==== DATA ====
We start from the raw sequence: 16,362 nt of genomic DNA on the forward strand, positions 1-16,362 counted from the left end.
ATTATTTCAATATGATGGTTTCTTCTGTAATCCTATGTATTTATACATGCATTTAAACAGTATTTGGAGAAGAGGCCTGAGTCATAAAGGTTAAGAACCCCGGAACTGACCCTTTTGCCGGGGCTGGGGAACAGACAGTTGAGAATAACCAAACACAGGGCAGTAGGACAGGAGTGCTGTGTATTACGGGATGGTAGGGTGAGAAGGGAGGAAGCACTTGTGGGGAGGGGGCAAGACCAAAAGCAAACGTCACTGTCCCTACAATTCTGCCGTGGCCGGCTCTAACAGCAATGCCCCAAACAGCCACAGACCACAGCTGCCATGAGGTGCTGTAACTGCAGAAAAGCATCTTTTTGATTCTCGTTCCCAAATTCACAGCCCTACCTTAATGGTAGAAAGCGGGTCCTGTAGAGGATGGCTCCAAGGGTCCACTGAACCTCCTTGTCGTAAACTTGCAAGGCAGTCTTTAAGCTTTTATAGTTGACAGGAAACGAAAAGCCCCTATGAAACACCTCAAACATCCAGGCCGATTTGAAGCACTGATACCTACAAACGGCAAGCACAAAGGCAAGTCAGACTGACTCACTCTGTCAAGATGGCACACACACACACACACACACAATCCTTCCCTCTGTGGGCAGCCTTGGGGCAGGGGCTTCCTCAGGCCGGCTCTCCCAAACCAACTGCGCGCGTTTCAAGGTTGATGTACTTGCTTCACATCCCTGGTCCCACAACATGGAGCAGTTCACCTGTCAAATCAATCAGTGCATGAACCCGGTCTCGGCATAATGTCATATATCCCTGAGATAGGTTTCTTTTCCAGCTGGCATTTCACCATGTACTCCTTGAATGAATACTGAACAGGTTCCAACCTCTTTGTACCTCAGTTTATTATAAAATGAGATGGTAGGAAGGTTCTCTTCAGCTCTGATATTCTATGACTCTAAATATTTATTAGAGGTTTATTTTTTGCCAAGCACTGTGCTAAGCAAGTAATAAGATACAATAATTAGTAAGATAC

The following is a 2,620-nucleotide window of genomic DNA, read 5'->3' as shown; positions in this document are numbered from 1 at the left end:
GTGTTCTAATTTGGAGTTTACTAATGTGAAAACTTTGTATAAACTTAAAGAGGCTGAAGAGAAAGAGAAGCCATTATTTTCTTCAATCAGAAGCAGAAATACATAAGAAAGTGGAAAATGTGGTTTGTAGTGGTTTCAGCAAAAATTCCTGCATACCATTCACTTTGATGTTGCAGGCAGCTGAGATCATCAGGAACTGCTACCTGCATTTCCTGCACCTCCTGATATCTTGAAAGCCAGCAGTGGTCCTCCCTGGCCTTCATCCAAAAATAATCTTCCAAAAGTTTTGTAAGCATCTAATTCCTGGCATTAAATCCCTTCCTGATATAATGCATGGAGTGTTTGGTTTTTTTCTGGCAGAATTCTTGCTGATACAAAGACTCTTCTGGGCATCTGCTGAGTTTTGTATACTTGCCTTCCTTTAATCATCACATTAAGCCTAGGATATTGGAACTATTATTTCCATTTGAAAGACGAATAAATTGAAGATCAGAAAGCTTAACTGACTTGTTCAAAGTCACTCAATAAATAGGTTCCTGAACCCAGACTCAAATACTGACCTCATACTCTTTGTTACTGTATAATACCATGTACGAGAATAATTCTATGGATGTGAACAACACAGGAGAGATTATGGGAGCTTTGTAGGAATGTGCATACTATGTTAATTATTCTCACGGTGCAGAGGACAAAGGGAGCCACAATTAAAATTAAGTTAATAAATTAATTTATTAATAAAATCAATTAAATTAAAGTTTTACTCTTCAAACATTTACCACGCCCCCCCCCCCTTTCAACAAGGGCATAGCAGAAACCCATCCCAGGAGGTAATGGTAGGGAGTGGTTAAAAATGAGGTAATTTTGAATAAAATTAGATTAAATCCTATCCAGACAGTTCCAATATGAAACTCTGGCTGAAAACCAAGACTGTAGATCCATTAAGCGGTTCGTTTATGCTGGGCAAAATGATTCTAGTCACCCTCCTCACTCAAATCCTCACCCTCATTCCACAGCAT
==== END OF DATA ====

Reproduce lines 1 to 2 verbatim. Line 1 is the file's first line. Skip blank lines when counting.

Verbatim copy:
We start from the raw sequence: 16,362 nt of genomic DNA on the forward strand, positions 1-16,362 counted from the left end.
ATTATTTCAATATGATGGTTTCTTCTGTAATCCTATGTATTTATACATGCATTTAAACAGTATTTGGAGAAGAGGCCTGAGTCATAAAGGTTAAGAACCCCGGAACTGACCCTTTTGCCGGGGCTGGGGAACAGACAGTTGAGAATAACCAAACACAGGGCAGTAGGACAGGAGTGCTGTGTATTACGGGATGGTAGGGTGAGAAGGGAGGAAGCACTTGTGGGGAGGGGGCAAGACCAAAAGCAAACGTCACTGTCCCTACAATTCTGCCGTGGCCGGCTCTAACAGCAATGCCCCAAACAGCCACAGACCACAGCTGCCATGAGGTGCTGTAACTGCAGAAAAGCATCTTTTTGATTCTCGTTCCCAAATTCACAGCCCTACCTTAATGGTAGAAAGCGGGTCCTGTAGAGGATGGCTCCAAGGGTCCACTGAACCTCCTTGTCGTAAACTTGCAAGGCAGTCTTTAAGCTTTTATAGTTGACAGGAAACGAAAAGCCCCTATGAAACACCTCAAACATCCAGGCCGATTTGAAGCACTGATACCTACAAACGGCAAGCACAAAGGCAAGTCAGACTGACTCACTCTGTCAAGATGGCACACACACACACACACACACAATCCTTCCCTCTGTGGGCAGCCTTGGGGCAGGGGCTTCCTCAGGCCGGCTCTCCCAAACCAACTGCGCGCGTTTCAAGGTTGATGTACTTGCTTCACATCCCTGGTCCCACAACATGGAGCAGTTCACCTGTCAAATCAATCAGTGCATGAACCCGGTCTCGGCATAATGTCATATATCCCTGAGATAGGTTTCTTTTCCAGCTGGCATTTCACCATGTACTCCTTGAATGAATACTGAACAGGTTCCAACCTCTTTGTACCTCAGTTTATTATAAAATGAGATGGTAGGAAGGTTCTCTTCAGCTCTGATATTCTATGACTCTAAATATTTATTAGAGGTTTATTTTTTGCCAAGCACTGTGCTAAGCAAGTAATAAGATACAATAATTAGTAAGATAC